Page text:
12 Common Behavioral Problems in Golden Retrievers

Just about all dogs make great, cuddly, and affectionate companions, but one dog breed tops them all: Golden Retrievers. Many retriever fans call them the friendliest dog breed in the world.

As perfect as we all want our retrievers to be, there are a few things to consider when it comes to their temperament. Before you decide to buy a Golden Retriever, you should know that they are not just adorable, cute, and cute.

This article clarifies some behavioral issues that are a big topic with Golden Retrievers in particular. Of course, there are also tips and hints on how to tackle these unwanted behaviors.

#1 Getting to Know Your Retriever: Basics

What falls under normal dog behavior categories may come as a surprise to some, especially new dog owners. So make them familiar with the “unpleasant” characteristics of retrievers as well.

Like all dogs, Golden Retrievers jump and bark to express their emotions, e.g. B. Excitement and joy. And they chase after squirrels or other dogs. All of this is natural and normal.

Retrievers are also very sociable and high-energy dogs. By the way, the name comes from the English: to retrieve = fetch something. They got the name because they are good retrievers.

As dog owners, it is our job to patiently and appropriately teach these ecstatic, loving hounds to obey our rules. It will take your Golden Retriever around 3 to 4 years to mature, but as long as you are patient you will have the best companion. When training, you should pay attention to common behavior patterns.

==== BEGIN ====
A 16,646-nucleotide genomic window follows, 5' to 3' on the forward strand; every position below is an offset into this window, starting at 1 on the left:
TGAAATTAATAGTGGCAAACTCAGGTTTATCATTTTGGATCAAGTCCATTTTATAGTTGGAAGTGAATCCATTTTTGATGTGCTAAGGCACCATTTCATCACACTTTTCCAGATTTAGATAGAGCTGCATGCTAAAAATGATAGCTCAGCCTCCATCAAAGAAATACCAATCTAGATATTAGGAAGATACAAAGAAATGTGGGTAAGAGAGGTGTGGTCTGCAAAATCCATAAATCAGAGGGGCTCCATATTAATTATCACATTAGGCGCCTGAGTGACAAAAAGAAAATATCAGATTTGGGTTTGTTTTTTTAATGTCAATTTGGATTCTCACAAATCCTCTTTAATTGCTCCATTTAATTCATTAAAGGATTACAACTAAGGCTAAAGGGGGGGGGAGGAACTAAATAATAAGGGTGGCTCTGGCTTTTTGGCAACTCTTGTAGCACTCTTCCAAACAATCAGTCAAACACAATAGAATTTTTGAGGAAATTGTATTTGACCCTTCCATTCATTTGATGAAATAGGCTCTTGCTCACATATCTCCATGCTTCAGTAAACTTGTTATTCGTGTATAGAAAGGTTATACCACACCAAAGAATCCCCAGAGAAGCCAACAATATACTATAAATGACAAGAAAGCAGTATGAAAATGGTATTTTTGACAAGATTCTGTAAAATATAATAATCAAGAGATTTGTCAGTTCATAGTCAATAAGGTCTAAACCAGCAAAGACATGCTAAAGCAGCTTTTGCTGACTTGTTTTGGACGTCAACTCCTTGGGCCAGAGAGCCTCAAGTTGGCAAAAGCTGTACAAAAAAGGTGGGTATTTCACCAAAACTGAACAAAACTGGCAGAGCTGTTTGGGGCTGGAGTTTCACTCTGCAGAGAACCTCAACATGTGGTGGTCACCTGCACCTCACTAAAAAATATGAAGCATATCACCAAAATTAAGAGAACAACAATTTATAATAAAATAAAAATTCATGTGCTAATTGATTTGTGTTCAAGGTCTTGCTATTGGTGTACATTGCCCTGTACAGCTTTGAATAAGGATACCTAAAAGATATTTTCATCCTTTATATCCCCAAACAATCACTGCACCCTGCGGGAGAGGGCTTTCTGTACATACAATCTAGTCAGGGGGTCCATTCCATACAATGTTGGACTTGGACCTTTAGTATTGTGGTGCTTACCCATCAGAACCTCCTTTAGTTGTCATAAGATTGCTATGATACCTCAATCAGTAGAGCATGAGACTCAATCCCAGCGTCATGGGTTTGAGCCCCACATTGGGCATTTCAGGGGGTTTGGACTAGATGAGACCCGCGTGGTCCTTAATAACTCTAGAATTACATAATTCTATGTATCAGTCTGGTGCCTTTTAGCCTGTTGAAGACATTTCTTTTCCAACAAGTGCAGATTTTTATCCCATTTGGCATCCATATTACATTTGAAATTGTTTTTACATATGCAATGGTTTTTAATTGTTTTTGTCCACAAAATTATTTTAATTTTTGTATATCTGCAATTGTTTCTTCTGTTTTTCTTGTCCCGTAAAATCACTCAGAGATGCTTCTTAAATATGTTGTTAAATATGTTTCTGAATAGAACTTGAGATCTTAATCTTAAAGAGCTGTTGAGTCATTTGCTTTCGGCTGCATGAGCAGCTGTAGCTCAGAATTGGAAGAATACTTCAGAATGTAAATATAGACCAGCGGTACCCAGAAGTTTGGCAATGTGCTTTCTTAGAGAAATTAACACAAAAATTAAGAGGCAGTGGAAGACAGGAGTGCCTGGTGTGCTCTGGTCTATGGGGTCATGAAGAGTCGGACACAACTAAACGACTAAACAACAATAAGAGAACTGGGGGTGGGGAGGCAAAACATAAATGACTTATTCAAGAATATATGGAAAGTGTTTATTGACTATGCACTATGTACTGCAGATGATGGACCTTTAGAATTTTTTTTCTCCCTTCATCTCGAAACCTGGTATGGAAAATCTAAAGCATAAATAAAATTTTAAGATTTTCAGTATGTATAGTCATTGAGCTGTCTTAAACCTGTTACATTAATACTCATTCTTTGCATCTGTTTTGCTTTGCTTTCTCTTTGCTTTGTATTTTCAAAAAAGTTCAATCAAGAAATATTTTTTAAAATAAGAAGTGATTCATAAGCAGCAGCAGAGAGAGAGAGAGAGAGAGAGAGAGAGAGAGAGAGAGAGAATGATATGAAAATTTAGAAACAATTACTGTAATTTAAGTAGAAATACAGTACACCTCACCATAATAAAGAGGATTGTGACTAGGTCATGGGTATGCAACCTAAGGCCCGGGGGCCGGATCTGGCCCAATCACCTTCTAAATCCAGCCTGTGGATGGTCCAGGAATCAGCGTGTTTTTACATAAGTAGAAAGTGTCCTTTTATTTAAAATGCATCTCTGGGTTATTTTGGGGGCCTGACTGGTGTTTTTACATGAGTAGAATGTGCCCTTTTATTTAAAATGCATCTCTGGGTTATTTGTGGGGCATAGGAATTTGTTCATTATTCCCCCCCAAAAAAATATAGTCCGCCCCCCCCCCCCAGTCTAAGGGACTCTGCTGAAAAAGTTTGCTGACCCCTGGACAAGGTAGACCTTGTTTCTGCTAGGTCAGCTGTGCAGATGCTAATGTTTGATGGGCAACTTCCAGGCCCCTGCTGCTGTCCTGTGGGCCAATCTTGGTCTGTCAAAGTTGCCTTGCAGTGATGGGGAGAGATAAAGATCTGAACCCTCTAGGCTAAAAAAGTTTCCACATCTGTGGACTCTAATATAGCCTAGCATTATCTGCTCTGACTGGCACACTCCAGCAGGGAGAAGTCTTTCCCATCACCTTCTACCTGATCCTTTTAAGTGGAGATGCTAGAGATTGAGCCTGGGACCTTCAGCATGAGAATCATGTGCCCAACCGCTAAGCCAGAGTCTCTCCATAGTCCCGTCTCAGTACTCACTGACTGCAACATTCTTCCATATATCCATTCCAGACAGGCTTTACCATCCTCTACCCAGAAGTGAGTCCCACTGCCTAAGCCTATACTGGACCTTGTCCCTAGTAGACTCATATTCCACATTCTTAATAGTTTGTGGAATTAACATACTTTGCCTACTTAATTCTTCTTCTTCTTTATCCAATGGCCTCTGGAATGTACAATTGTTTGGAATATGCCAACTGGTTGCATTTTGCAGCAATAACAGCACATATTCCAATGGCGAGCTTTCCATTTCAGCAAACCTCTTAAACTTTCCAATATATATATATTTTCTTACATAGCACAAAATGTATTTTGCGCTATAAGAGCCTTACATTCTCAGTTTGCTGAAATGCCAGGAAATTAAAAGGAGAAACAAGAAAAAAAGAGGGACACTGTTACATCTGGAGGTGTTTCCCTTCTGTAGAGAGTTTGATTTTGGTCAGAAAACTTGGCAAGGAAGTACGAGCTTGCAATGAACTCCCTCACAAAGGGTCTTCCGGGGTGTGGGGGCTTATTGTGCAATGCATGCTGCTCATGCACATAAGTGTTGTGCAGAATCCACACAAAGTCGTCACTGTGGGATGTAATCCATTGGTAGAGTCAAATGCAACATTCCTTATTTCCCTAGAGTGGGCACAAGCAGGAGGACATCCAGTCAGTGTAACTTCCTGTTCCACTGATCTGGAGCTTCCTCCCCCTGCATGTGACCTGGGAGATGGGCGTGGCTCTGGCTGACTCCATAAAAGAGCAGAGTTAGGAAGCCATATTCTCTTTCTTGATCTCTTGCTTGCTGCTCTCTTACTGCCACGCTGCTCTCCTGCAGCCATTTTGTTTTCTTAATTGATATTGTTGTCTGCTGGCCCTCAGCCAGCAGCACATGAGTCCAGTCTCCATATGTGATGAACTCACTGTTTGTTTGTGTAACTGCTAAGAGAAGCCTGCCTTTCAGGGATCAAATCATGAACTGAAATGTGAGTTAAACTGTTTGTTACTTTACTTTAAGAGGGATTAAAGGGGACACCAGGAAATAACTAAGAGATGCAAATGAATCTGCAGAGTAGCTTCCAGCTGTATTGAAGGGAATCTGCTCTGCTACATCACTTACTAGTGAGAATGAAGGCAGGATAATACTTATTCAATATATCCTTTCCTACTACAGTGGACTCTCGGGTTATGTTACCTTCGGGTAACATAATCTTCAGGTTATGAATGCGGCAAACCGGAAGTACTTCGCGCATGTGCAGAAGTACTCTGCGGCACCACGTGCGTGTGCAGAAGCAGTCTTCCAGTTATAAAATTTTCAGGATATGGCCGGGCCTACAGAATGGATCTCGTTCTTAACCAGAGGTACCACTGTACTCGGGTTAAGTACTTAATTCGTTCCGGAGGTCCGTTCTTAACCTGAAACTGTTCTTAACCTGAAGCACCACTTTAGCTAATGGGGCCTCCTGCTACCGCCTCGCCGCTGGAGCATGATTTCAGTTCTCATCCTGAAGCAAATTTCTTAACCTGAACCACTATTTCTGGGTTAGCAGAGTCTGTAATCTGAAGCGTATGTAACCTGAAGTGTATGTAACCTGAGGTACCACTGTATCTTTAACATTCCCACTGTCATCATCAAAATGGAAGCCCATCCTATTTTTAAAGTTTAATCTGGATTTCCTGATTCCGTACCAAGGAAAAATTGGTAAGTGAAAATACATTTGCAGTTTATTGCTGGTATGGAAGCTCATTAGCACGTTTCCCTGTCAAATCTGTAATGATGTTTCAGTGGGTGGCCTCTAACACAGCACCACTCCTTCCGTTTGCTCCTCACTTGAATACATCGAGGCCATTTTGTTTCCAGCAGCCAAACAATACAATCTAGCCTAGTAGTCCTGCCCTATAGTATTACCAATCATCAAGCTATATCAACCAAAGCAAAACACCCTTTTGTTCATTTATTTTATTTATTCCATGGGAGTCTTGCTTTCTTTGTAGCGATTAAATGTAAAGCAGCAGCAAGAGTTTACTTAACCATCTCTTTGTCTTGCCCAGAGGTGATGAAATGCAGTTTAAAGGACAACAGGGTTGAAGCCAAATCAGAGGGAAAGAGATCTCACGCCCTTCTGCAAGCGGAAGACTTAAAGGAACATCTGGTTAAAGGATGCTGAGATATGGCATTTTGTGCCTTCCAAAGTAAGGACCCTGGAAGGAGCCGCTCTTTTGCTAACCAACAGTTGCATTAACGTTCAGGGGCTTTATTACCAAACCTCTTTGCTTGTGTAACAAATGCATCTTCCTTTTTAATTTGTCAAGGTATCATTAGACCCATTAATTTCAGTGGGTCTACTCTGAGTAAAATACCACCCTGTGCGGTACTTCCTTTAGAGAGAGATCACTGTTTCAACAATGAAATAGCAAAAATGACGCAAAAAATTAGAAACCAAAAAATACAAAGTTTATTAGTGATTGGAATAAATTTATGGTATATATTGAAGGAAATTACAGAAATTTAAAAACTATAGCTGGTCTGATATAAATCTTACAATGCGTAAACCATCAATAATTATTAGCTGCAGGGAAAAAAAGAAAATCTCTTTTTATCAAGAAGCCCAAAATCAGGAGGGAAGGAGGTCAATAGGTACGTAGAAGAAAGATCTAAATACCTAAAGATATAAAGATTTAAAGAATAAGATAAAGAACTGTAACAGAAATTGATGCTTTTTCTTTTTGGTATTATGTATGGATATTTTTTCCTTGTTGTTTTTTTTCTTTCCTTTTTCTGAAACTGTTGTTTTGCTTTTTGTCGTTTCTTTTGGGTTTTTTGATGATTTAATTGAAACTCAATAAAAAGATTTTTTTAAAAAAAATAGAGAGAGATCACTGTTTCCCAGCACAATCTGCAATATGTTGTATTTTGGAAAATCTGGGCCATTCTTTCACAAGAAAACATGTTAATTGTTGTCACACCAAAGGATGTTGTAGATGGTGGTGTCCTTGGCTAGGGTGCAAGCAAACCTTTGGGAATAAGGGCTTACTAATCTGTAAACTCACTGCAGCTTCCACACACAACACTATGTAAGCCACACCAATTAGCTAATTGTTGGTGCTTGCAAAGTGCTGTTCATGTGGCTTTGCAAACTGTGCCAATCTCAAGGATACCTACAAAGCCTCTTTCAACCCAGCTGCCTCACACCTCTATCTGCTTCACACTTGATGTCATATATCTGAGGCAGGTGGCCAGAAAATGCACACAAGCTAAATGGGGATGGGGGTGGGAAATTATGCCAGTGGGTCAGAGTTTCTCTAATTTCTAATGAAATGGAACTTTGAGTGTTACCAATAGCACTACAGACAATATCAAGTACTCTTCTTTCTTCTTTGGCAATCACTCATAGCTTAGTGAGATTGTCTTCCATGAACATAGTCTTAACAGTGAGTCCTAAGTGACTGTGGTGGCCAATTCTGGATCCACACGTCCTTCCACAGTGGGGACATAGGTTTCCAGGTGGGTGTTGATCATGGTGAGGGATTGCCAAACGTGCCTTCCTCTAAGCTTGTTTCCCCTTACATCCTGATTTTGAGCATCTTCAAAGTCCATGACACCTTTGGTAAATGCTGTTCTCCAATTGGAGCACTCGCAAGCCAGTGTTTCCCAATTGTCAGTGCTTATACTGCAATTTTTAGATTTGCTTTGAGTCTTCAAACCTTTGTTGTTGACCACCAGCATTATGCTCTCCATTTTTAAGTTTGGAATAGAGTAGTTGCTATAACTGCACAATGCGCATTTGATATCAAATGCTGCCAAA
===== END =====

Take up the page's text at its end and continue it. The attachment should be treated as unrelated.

#2 Jumping at people

Golden retrievers naturally love everyone they meet, even if it's someone they've never met before. But with all the joy, sometimes they get a little too friendly. A particular way retrievers usually greet people is by pouncing on them to say hello.

Well, that wouldn't be a problem if he was just a young 10-pound puppy. It's less fun if your goldie weighs 35-40 kilograms. It becomes dangerous when adults are not prepared for it, or for people who are older and less sure on their feet. Even small children, who are often not much larger than the dog, can become terribly frightened when an adult dog jumps on them. A “stand-in greeting” from your Golden Retriever is therefore not desirable.

With consistent exercises and instructions, such as "sit", this "erratic" greeting can be overcome without any problems.

#3 Destructive potential

Golden retrievers have the word "retrieve" in their name for a reason: to carry and bring something in their mouth. And yes, these breeds were once supposed to support hunters and carry the prey they shot.

When a Golden Retriever is bored, he will look for something to do. If you're not mentally and physically challenged, go for it.

They take their boredom out on socks or furniture. Or they plunder the kitchen cupboards, which can also be dangerous. Some foods are toxic to dogs: e.g. raisins, onions, and chocolate. To know what your dog is up to when you're away, set up a camera.

For your peace of mind, not all Golden Retrievers behave like this. Many sleep, play with their toys and chew bones when their owners are upset. However, if you have a destroyer in the home, you should seek advice from a dog trainer. And address the behavior quickly! Don't wait and hope that this will happen.

Mary Allen

Written by Mary Allen

Hello, I'm Mary! I've cared for many pet species including dogs, cats, guinea pigs, fish, and bearded dragons. I also have ten pets of my own currently. I've written many topics in this space including how-tos, informational articles, care guides, breed guides, and more.

Leave a Reply


Your email address will not be published. Required fields are marked *